January 6th, 2011

Late Snippage

I've been sick again so I haven't had a chance to continue with Ben and Ren.  Here is something else from the same world on the Nef side of things.  Everything is different in The Land of Light.

This occurs shortly after the excerpt about the change storm


             Tularean followed the heavy stuck feeling through the slave pens underneath the Arena and found the Faren sitting in filthy straw. Dark blond hair, sweat-matted, stuck to her head, decorative feathers long since gone.  A few brightly colored beads clung tenaciously to her torn and bloody tunic.   Bruises, in varying stages, covered her right eye and cheek; her bottom lip was red and swollen.  She hadn’t been captured easily.  Faren never were.  She was still beautiful, though.

Dark green eyes, tired and glassy, stared at him. “How long has that green been in?” Tularean asked the handler walking him through the pens.

“About a week now.”

“Is she magic sick?”

“A bit - some nausea and dizziness, headache.  Least I think the headache is from the magic and not too much struggling,” he said laughing, rubbing long scratches on his arm.

Tularean forced a conspiratorial grin, “And how is that?”

“Spirited, but not for much longer.  She’ll be broken and tame enough for your bed soon, ‘Ari, if you want her.  Greens never last too long.  They’re the easiest of the Faren to brake.  Do you want her?”

“Possibly,” Tularean said thoughtfully.  He really didn’t care what the handlers did to break the girl, just so long as it was done quickly and he could rebuild her to his purpose.  “What others do you have?  There feels like more than one here.”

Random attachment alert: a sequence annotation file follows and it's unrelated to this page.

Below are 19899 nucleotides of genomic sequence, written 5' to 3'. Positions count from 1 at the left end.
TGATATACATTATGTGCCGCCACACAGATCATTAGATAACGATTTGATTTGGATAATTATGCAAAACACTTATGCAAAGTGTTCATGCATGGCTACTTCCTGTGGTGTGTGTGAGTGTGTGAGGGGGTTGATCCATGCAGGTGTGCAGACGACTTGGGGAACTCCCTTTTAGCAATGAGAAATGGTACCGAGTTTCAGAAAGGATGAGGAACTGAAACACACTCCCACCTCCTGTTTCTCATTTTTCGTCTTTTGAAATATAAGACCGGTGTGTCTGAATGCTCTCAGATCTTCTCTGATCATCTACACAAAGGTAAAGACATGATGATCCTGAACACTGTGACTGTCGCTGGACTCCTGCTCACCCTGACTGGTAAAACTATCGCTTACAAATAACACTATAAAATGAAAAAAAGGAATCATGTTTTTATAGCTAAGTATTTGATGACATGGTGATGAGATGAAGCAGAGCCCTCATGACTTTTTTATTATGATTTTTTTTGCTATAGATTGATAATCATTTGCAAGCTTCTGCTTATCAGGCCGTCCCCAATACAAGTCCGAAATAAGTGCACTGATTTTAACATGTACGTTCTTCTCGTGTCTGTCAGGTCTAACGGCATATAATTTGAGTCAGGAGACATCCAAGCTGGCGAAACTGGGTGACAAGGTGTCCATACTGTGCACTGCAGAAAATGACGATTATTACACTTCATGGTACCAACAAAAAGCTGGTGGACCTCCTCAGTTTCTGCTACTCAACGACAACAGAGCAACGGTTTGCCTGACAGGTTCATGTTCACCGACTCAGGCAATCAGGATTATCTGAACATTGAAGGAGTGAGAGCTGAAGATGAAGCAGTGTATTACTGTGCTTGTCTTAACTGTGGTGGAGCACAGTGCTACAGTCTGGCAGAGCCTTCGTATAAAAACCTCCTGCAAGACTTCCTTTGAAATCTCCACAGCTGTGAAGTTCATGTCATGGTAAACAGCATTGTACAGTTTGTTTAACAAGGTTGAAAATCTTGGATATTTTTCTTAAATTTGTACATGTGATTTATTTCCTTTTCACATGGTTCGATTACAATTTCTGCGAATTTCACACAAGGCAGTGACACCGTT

“We’ve a healthy purple that the Arena will pay well for,” he looked sidelong at Tularean. “And one that will doubtless die.  He was injured in his capture and then got caught in the change storm.  Faren skin is too weak, not strong like ours,” he said, slapping his dark skinned arm, “but still better than a human’s.  They’re not good for much except amusement.”

The handler led him away from one stinking area to another, all of it dimly lit by fire-fly globes.  Tularean wrinkled his nose.  Noisome fluid leaked toward drains in the floor.  The slave pens were not a place he usually went.  His father and Tekkin were the main buyers for the House, but he needed a way to cross the great plain.  Since Faren guarded the plain, then he needed Faren to get across.  It seemed the most straight forward plan.

They stopped in front of another dank pen.  This one held several wild eyed human males.  One looked fresh, but the others . . . they’d been in the Land of Light awhile.   Human minds were not strong enough to withstand the environment.  Usually, they became violent and ended their short lives in the Arena.  Two howled and made a mad dash trying to scratch each others eyes out with dirty, yellowed fingernails; another stared vacantly, twitching occasionally.   

            Tularean saw the purple-eyed hunter sitting quietly in a corner holding the hand of another lying on the ground.  Red wheals covered the injured Faren’s arms and face.  Dried blood surrounded an ugly wound across his chest, the skin burned away to show raw meat; hair, fallen from his head, lay on the ground around him like dead silver snakes.    

“What happened?” he asked.

The handler sighed, “He managed to miss the fog but a got caught in a full blast of magic when lightening stuck close.  They were just coming out of the mountains.  He’s dying from it.

“A shame, he might have brought a good price at the auction,” said Tularean.  The other Faren looked up.  He glared at Tularean through lank white hair.  He was in as bad a shape as the green, Tularean thought.  Covered in bruises and cuts, the man was slimly built but well muscled, and from previous experience, Tularean knew Faren were as strong as Nef.

Tularean led the handler back to the office; Faren also had very good hearing.  “I’ll take all three.  Put the healthy male in the Arena daily’s.  Let him work some of that fight out by trying to stay alive.  Feed the injured one to the guarshon and make the girl watch.  Tell her you’re getting rid of the offal.  Do what you need to do to break her.  Throw her to some mindless humans if need be.  Be sure you tell them nothing.  I’ll send some gesith to pick them up next end-week.”

“Yes, ‘Ari,” he said, “about the price . . .”

“I don’t care about the price,” he re-settled his gloves on his hands.  “Send the bill to House Wallur, attention Safa.”  That should irk him.